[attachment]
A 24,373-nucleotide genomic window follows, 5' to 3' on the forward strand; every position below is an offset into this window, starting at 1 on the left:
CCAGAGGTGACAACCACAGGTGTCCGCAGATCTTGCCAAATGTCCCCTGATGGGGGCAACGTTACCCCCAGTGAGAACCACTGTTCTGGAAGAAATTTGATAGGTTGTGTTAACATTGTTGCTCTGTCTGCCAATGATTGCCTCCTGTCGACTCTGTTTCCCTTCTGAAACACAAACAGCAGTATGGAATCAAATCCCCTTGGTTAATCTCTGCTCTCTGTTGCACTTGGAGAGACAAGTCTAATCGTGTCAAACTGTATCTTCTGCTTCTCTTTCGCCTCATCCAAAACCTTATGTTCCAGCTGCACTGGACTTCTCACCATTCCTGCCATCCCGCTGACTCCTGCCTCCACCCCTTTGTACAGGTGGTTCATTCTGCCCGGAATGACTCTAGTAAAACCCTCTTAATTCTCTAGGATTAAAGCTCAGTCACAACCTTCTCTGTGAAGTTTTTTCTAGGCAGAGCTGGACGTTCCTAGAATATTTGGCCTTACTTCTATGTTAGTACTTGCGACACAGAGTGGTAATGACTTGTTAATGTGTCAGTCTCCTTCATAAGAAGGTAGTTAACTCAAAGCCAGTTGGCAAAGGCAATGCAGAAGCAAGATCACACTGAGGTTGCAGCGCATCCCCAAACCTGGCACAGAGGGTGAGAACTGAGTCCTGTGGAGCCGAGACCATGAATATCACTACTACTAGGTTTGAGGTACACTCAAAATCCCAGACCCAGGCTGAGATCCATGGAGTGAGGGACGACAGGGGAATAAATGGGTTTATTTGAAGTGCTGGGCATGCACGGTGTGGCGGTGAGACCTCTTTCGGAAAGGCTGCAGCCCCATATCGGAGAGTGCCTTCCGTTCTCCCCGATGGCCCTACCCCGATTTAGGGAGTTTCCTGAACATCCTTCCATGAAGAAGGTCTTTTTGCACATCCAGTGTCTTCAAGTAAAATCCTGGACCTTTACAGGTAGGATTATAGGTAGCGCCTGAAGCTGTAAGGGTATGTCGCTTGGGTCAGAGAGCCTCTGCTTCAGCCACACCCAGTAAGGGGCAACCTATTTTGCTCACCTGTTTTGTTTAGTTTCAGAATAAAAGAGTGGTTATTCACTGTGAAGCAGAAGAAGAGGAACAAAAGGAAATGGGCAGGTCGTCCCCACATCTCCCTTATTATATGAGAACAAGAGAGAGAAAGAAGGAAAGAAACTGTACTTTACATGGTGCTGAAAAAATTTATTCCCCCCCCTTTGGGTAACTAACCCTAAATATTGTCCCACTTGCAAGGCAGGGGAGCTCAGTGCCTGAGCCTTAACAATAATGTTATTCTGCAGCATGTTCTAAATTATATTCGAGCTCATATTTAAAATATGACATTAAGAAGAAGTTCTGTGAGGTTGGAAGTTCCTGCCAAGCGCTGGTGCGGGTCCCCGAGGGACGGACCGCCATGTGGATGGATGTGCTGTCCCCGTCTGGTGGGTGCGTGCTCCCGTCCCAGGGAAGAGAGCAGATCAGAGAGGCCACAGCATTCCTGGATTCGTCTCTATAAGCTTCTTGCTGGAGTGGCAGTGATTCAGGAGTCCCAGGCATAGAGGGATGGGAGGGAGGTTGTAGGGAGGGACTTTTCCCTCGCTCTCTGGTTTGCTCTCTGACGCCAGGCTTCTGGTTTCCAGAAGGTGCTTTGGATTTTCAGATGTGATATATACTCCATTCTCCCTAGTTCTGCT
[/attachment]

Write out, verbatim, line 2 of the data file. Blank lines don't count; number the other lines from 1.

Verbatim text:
CCAGAGGTGACAACCACAGGTGTCCGCAGATCTTGCCAAATGTCCCCTGATGGGGGCAACGTTACCCCCAGTGAGAACCACTGTTCTGGAAGAAATTTGATAGGTTGTGTTAACATTGTTGCTCTGTCTGCCAATGATTGCCTCCTGTCGACTCTGTTTCCCTTCTGAAACACAAACAGCAGTATGGAATCAAATCCCCTTGGTTAATCTCTGCTCTCTGTTGCACTTGGAGAGACAAGTCTAATCGTGTCAAACTGTATCTTCTGCTTCTCTTTCGCCTCATCCAAAACCTTATGTTCCAGCTGCACTGGACTTCTCACCATTCCTGCCATCCCGCTGACTCCTGCCTCCACCCCTTTGTACAGGTGGTTCATTCTGCCCGGAATGACTCTAGTAAAACCCTCTTAATTCTCTAGGATTAAAGCTCAGTCACAACCTTCTCTGTGAAGTTTTTTCTAGGCAGAGCTGGACGTTCCTAGAATATTTGGCCTTACTTCTATGTTAGTACTTGCGACACAGAGTGGTAATGACTTGTTAATGTGTCAGTCTCCTTCATAAGAAGGTAGTTAACTCAAAGCCAGTTGGCAAAGGCAATGCAGAAGCAAGATCACACTGAGGTTGCAGCGCATCCCCAAACCTGGCACAGAGGGTGAGAACTGAGTCCTGTGGAGCCGAGACCATGAATATCACTACTACTAGGTTTGAGGTACACTCAAAATCCCAGACCCAGGCTGAGATCCATGGAGTGAGGGACGACAGGGGAATAAATGGGTTTATTTGAAGTGCTGGGCATGCACGGTGTGGCGGTGAGACCTCTTTCGGAAAGGCTGCAGCCCCATATCGGAGAGTGCCTTCCGTTCTCCCCGATGGCCCTACCCCGATTTAGGGAGTTTCCTGAACATCCTTCCATGAAGAAGGTCTTTTTGCACATCCAGTGTCTTCAAGTAAAATCCTGGACCTTTACAGGTAGGATTATAGGTAGCGCCTGAAGCTGTAAGGGTATGTCGCTTGGGTCAGAGAGCCTCTGCTTCAGCCACACCCAGTAAGGGGCAACCTATTTTGCTCACCTGTTTTGTTTAGTTTCAGAATAAAAGAGTGGTTATTCACTGTGAAGCAGAAGAAGAGGAACAAAAGGAAATGGGCAGGTCGTCCCCACATCTCCCTTATTATATGAGAACAAGAGAGAGAAAGAAGGAAAGAAACTGTACTTTACATGGTGCTGAAAAAATTTATTCCCCCCCCTTTGGGTAACTAACCCTAAATATTGTCCCACTTGCAAGGCAGGGGAGCTCAGTGCCTGAGCCTTAACAATAATGTTATTCTGCAGCATGTTCTAAATTATATTCGAGCTCATATTTAAAATATGACATTAAGAAGAAGTTCTGTGAGGTTGGAAGTTCCTGCCAAGCGCTGGTGCGGGTCCCCGAGGGACGGACCGCCATGTGGATGGATGTGCTGTCCCCGTCTGGTGGGTGCGTGCTCCCGTCCCAGGGAAGAGAGCAGATCAGAGAGGCCACAGCATTCCTGGATTCGTCTCTATAAGCTTCTTGCTGGAGTGGCAGTGATTCAGGAGTCCCAGGCATAGAGGGATGGGAGGGAGGTTGTAGGGAGGGACTTTTCCCTCGCTCTCTGGTTTGCTCTCTGACGCCAGGCTTCTGGTTTCCAGAAGGTGCTTTGGATTTTCAGATGTGATATATACTCCATTCTCCCTAGTTCTGCT